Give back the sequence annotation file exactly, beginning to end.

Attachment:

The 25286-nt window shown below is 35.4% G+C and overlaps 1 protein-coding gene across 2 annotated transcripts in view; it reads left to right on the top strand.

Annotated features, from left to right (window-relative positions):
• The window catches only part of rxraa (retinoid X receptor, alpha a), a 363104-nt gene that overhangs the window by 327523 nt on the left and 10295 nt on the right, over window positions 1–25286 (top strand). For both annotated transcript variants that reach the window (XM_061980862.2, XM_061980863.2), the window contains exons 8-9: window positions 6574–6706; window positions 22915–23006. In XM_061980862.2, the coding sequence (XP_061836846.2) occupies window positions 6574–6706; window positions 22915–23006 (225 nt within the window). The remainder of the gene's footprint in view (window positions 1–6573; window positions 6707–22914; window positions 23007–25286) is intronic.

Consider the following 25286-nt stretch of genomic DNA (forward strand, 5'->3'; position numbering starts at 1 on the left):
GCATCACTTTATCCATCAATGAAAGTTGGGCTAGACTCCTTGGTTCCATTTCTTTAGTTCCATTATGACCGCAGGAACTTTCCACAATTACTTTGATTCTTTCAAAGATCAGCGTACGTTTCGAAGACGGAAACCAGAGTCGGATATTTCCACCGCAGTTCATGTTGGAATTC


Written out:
The 25286-nt window shown below is 35.4% G+C and overlaps 1 protein-coding gene across 2 annotated transcripts in view; it reads left to right on the top strand.

Annotated features, from left to right (window-relative positions):
• The window catches only part of rxraa (retinoid X receptor, alpha a), a 363104-nt gene that overhangs the window by 327523 nt on the left and 10295 nt on the right, over window positions 1–25286 (top strand). For both annotated transcript variants that reach the window (XM_061980862.2, XM_061980863.2), the window contains exons 8-9: window positions 6574–6706; window positions 22915–23006. In XM_061980862.2, the coding sequence (XP_061836846.2) occupies window positions 6574–6706; window positions 22915–23006 (225 nt within the window). The remainder of the gene's footprint in view (window positions 1–6573; window positions 6707–22914; window positions 23007–25286) is intronic.

Consider the following 25286-nt stretch of genomic DNA (forward strand, 5'->3'; position numbering starts at 1 on the left):
GCATCACTTTATCCATCAATGAAAGTTGGGCTAGACTCCTTGGTTCCATTTCTTTAGTTCCATTATGACCGCAGGAACTTTCCACAATTACTTTGATTCTTTCAAAGATCAGCGTACGTTTCGAAGACGGAAACCAGAGTCGGATATTTCCACCGCAGTTCATGTTGGAATTC